Opportunities abound in office markets around the world but are some already becoming overpriced? The preference is still for quality as economic uncertainty persists, says Lynn Strongin Dodds
The office markets in major cities might have regained their equilibrium but some nervousness persists due to the uncertain economic outlook. Not surprisingly, investors remain cautious and while the nuances and characteristics of New York, London or Hong Kong are still important, the overriding concern seems to be safety and security.
David Skinner, investment strategy and research director, real estate, for Aviva Investors, says: "We are seeing signs of recovery across the board but the general theme is that investors have returned first to the deepest, most liquid and transparent markets. They are generally preferring prime property with long leases where the cash flow is secure. Institutions are also conducting greater risk assessment and scenario testing because they want to ensure that their assets will behave defensively in the event of prolonged economic weakness. This is one of the main reasons why we are seeing widening price differentials between prime and secondary properties."
Breaking it down into regions, Richard Holberton a director in CB Richard Ellis' EMEA research team, adds: "Overall, European markets are stabilising, with most rental markets reaching a floor, especially Paris and London which are both experiencing rental growth. Investors are concerned about the strength of the economic recovery and there need to be clearer signs of growth for rental increases to become more widespread. As a result there is a flight to quality, which has been reflected in downward movements in prime yields for the best assets across a broad spread of locations."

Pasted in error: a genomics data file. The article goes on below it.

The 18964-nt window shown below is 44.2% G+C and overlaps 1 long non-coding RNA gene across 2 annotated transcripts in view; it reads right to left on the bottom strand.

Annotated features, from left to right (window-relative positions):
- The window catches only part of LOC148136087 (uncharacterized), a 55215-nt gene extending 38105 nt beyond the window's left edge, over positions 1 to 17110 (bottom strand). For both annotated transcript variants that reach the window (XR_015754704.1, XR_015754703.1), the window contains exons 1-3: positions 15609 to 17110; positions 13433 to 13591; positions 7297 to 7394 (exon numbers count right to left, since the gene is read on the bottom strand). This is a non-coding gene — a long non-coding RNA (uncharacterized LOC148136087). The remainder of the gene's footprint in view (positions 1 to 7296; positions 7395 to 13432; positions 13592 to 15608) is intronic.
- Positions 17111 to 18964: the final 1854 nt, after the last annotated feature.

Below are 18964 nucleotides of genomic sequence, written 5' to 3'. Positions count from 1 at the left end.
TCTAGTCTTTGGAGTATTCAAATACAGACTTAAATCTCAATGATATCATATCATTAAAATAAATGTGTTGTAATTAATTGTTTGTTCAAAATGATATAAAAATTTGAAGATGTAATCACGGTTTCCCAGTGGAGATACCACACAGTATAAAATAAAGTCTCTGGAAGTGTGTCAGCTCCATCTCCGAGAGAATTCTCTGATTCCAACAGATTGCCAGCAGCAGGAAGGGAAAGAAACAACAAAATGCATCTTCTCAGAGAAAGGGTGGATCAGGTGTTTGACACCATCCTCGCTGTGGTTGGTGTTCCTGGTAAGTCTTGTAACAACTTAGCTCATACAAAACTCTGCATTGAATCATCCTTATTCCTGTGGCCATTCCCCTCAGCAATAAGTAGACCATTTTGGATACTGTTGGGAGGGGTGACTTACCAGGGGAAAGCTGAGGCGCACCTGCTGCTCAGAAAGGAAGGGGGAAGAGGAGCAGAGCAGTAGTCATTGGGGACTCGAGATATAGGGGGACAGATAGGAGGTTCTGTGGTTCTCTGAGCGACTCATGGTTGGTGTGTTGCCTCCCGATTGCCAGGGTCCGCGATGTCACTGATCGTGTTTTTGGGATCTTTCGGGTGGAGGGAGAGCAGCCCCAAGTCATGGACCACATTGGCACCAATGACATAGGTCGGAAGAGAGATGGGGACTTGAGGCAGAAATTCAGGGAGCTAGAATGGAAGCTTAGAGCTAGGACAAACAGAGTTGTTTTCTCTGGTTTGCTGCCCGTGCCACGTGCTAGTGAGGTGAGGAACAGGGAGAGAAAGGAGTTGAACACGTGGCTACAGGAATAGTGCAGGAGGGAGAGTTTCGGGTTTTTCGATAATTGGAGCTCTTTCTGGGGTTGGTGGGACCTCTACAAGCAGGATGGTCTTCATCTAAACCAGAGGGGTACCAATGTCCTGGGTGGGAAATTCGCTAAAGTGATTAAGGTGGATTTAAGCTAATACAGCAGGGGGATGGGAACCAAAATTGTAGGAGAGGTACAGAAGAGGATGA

Matthew Colbourne, senior research analyst, Knight Frank, shares the view that European markets are steadier but believes "there are not that many stand-out hot spots, except London, which has been the first market where there has been a substantial recovery in prime rental values. This is mainly due to a return of confidence and lack of supply."
According to Colbourne, prime rates in the West End jumped 25% to £82.50 (€99) per ft2 from £65 per ft2 per annum at the end of 2009, while West End prime office yields compressed to their current level of 4.25%, from 6% in the first quarter of 2009. Milder yield compression has been observed elsewhere in Europe with, for example, prime office yields moving inwards by 50 basis points in Paris since the middle of last year, while strong levels of investment activity have begun to push yields down in Germany.
Prospects for Paris and London are bright, say Mat Oakley, head of research, and Lydia Brissy, European research, at Savills. They note that inner London is forecast to be the third-fastest growing city in Europe in GDP terms. "This, combined with the City of London's traditional linkage more to the global than the domestic economy should ensure a steady recovery in demand for office space. Already this year 2m ft2 of office space have been leased in the City, and average prime rents have risen by 5%. We believe the City is facing a sustained period of record low levels of development completions. Improving tenant demand will combine with shortages of Grade A supply to deliver average annual rental growth of 8-9% per annum over 2010-14. Global and domestic investors are already targeting the City as one of the strongest rental growth prospects in Europe, and prime yields have fallen by around 170bps from their peak."
As for Paris, Oakly and Brissy note that the city is generating 9.8% of the national growth, while GDP is expected to grow by 2.1% per year on average in the next five years. Letting performances are growing stronger, with a rising proportion of large deals. "The available supply has started to fall and the vacancy rate has returned to under the 6% threshold, at 5.9%. Due to a shortage of new supply, prime values are picking up and leases signed at values exceeding €700/m2/year are back on the scene," they note.